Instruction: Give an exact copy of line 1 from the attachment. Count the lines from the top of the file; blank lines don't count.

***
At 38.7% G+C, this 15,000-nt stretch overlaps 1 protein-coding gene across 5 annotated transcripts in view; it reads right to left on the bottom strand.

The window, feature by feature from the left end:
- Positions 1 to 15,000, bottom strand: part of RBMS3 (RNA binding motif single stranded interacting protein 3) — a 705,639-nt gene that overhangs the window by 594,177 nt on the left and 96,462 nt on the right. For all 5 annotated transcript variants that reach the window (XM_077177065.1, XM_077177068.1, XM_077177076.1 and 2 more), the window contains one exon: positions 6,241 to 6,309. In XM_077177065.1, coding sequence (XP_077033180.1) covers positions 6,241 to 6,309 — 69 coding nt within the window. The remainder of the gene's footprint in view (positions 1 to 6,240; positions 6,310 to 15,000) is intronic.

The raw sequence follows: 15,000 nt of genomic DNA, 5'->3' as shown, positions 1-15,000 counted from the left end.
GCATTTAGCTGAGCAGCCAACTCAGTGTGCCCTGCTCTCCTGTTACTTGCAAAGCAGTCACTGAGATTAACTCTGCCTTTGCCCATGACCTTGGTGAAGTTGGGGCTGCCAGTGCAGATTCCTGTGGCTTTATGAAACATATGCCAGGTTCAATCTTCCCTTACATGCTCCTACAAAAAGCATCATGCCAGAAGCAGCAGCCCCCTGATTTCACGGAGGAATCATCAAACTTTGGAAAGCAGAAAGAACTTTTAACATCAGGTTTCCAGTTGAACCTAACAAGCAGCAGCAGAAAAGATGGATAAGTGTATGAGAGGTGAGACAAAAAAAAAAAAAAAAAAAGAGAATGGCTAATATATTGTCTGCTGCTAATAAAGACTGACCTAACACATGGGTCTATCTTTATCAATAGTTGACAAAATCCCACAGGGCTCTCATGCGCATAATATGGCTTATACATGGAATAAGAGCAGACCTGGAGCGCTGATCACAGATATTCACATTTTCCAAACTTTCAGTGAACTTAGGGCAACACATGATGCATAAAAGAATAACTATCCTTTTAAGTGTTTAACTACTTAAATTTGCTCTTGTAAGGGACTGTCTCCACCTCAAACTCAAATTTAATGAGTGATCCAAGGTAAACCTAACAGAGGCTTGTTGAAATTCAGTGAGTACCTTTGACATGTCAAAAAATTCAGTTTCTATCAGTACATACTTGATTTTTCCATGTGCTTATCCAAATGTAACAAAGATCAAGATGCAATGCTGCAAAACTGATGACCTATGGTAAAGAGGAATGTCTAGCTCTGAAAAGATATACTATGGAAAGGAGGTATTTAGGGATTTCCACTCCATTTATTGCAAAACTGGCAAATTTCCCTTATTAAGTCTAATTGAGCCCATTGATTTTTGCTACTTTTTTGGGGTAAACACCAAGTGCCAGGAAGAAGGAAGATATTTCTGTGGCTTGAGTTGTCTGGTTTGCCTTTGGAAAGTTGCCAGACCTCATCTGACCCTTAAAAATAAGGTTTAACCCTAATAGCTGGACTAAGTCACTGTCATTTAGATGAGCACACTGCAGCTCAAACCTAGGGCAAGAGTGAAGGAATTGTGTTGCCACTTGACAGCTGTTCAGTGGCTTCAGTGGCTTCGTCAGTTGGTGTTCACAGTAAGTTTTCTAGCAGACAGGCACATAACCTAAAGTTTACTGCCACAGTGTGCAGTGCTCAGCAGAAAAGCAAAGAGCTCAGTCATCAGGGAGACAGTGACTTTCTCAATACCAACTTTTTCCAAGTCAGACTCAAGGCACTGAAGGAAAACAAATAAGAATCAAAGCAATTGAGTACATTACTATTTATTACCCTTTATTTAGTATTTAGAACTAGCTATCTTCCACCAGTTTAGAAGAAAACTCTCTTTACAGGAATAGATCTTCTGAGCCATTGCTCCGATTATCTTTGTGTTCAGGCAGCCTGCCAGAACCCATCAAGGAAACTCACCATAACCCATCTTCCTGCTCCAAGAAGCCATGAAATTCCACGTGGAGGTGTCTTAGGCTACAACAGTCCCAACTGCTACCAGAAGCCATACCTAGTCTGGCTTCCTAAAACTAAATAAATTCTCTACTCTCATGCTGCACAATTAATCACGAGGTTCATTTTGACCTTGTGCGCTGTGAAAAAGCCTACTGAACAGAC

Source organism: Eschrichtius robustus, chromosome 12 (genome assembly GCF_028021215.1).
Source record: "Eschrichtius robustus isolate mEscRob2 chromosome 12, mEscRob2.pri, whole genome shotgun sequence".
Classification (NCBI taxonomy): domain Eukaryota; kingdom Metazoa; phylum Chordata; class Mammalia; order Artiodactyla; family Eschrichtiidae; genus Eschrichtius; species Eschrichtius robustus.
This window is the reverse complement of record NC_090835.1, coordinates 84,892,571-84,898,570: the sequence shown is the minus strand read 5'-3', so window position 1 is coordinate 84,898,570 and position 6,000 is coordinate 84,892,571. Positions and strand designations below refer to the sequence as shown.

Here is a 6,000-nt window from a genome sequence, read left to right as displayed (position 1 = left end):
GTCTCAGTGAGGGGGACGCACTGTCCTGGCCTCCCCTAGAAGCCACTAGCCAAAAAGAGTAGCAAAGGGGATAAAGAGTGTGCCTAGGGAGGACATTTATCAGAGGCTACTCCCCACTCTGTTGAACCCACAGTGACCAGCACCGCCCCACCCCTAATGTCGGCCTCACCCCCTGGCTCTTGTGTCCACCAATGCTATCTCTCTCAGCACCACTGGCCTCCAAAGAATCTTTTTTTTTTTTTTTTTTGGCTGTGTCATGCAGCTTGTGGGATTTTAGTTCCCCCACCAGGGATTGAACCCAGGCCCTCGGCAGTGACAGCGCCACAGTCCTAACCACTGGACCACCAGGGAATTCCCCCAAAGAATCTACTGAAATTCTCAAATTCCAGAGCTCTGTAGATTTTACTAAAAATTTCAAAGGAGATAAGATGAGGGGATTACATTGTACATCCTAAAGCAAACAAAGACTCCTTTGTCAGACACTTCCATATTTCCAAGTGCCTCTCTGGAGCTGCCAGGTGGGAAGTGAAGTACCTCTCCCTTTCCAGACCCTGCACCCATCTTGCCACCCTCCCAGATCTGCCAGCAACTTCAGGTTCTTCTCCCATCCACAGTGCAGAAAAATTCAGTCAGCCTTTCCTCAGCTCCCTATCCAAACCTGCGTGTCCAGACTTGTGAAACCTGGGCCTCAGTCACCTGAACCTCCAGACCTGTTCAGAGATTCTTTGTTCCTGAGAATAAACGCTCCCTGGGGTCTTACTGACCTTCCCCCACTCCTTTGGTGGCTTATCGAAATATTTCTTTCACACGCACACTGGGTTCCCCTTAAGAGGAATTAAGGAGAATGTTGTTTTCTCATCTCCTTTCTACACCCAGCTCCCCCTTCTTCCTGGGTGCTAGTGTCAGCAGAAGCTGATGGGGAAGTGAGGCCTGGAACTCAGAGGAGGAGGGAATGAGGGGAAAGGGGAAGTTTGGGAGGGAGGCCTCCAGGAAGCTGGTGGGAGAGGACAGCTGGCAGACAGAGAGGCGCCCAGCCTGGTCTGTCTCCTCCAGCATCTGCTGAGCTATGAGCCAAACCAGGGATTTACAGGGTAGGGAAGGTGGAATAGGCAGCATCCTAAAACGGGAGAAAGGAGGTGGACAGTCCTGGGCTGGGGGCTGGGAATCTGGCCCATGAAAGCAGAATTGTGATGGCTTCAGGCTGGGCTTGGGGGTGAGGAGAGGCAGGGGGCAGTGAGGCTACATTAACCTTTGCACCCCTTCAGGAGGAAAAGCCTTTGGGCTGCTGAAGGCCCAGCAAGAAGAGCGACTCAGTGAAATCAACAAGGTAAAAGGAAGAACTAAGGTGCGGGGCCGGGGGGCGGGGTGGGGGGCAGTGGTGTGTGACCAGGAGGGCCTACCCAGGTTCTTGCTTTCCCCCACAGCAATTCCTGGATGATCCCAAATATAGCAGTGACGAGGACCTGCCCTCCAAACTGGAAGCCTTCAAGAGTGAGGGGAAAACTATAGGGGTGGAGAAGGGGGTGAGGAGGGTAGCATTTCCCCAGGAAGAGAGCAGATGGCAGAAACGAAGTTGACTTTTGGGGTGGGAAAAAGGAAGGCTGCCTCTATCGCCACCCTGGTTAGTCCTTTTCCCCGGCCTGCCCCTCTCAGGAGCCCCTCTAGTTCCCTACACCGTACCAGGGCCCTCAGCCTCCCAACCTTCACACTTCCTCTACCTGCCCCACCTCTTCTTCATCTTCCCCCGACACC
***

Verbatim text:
At 38.7% G+C, this 15,000-nt stretch overlaps 1 protein-coding gene across 5 annotated transcripts in view; it reads right to left on the bottom strand.